Living for one's soul

in The New York Times last night,
and I thought of a man who has
lived for his soul. It was how we
were taught to create our work, 
without putting it into so many
words. It has been a magnificent,
fortunate weekend: there is the
exciting new study of James, and
a revival of a beautiful life of
Horace, by a traveling friend of
Chatwin's. Theirs are voices that
will go on forever, and have fig-
ured continuously here, inexhaus-
tible as they are.

The Fall will be rich, with such
resources, and not taken from us;
you can feel the gathering in the
scent of the page, the scratch of
the nib in the notebook of "the
gentleman scholar," the burn of a
passable Sherry in a preceptor's
study, hexameters unraveling em-
bedded warmth of daytimes to re-

And now in a short piece, Michael 
Graves has written so well of the 
recklessness of our pursuit of the 
humane communion, as an extract of 
the human hand. This, in answer to
Horace's doubt of purpose in his
ode to a wealthy lawyer, Torquatus,
is one of the prettiest things I
have read in a long time, I am not
surprised to say.

   Who knows whether tomorrow the gods will have
   Anything more to give than they have given?
   What you can give to your own dear heart today
   Will not fall into the clutch of your heir tomorrow.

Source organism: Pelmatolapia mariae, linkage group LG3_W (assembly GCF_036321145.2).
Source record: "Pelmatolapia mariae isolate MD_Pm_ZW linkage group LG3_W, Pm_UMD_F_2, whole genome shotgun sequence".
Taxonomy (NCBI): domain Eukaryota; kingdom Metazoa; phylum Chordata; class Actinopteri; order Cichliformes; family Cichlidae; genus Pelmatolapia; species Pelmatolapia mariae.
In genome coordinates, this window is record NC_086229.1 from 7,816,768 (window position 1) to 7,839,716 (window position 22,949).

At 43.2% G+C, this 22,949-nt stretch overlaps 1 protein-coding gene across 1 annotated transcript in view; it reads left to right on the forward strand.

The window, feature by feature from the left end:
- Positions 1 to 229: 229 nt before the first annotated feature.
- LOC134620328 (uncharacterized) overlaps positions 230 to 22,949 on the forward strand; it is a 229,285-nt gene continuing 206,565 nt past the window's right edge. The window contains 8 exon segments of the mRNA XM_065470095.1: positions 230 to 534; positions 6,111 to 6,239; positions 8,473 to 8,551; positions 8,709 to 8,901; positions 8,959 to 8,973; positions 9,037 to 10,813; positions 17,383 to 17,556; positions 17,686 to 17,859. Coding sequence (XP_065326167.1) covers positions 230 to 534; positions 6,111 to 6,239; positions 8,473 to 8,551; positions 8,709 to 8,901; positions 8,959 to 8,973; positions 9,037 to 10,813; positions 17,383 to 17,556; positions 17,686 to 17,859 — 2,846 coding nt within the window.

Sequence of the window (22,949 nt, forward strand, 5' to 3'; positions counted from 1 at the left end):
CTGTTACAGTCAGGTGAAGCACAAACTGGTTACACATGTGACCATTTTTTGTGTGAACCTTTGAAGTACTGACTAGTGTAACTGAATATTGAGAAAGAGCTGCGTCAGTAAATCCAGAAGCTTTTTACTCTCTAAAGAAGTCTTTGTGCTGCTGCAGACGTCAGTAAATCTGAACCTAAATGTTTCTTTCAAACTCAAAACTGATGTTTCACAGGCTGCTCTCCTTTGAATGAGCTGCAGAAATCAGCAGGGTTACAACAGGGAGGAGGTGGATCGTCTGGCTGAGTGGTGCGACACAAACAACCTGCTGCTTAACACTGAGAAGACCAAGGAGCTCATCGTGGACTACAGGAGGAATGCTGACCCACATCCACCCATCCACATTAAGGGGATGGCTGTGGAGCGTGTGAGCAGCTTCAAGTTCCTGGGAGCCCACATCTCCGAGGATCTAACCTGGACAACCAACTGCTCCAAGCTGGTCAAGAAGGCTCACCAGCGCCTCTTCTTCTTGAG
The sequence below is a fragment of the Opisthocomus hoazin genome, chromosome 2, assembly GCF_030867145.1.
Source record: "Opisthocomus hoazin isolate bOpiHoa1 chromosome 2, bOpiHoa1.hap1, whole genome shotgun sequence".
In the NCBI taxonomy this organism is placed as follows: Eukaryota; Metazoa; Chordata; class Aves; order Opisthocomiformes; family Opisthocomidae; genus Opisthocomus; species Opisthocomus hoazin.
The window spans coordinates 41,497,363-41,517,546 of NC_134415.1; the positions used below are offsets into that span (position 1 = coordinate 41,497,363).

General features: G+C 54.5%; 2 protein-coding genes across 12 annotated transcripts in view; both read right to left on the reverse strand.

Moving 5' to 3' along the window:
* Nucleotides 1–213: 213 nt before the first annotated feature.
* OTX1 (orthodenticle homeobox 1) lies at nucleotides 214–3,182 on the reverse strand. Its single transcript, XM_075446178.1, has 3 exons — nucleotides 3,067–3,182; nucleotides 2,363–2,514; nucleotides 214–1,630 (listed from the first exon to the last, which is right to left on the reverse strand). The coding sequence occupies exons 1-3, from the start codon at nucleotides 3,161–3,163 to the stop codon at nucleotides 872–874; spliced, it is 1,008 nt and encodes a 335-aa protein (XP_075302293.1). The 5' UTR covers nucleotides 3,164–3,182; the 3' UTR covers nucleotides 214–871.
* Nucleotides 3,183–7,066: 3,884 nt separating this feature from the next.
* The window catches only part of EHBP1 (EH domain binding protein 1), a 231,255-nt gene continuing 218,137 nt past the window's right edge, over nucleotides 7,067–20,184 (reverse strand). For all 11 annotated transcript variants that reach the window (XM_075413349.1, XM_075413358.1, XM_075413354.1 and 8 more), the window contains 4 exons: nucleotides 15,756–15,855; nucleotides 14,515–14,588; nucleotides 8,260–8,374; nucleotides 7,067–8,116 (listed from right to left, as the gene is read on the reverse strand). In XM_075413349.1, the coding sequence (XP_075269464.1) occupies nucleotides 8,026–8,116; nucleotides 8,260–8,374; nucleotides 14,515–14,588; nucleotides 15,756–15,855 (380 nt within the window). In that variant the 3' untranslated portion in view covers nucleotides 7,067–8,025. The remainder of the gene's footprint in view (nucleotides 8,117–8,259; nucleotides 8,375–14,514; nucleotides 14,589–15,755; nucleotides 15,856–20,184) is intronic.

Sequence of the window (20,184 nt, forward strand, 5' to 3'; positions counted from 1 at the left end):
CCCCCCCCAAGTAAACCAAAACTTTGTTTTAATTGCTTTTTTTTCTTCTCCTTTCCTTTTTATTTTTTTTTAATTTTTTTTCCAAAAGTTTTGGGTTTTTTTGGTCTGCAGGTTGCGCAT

Who knows if Jove who counts our score
   Will toss us in a morning more?
   What with your friend you nobly share
   At least you rescue from your heir.

   Torquatus, if the gods in heaven shall add
   The morrow to the day, what tongue has told?
   Feast then thy heart, for what thy heart has had
   The fingers of no heir will ever hold.

Quis scit an adiciant hodiernae crastina summae
   tempora di superi?
Cuncta manus avidas fugient heredis, amico
   quae dederis animo.

ii   George King

iii  Michael Graves
      Temple of Juno, Paestum

Michael Graves
Architecture and the Lost Art
  of Drawing
The New York Times
September 1, 2012

  Ode to Torquatus
  iv, 7
  David Ferry (i)
  op. cit.
  Samuel Johnson (ii)
  A.E. Housman (iii)

Peter Levi
  A Life
Duckworth, 1997©
I.B. Tauris & Co., Ltd, 2012©


Sunday, September 2, 2012

Aren't you glad you waited?

How well we know, it can't have been easy. Anything you want, they said, as if they saw you coming.

Something told you, this thing is going to get better, I just know it is, and I'll know when it's right for me.


     Good play. 

iv  Benjamin Eidem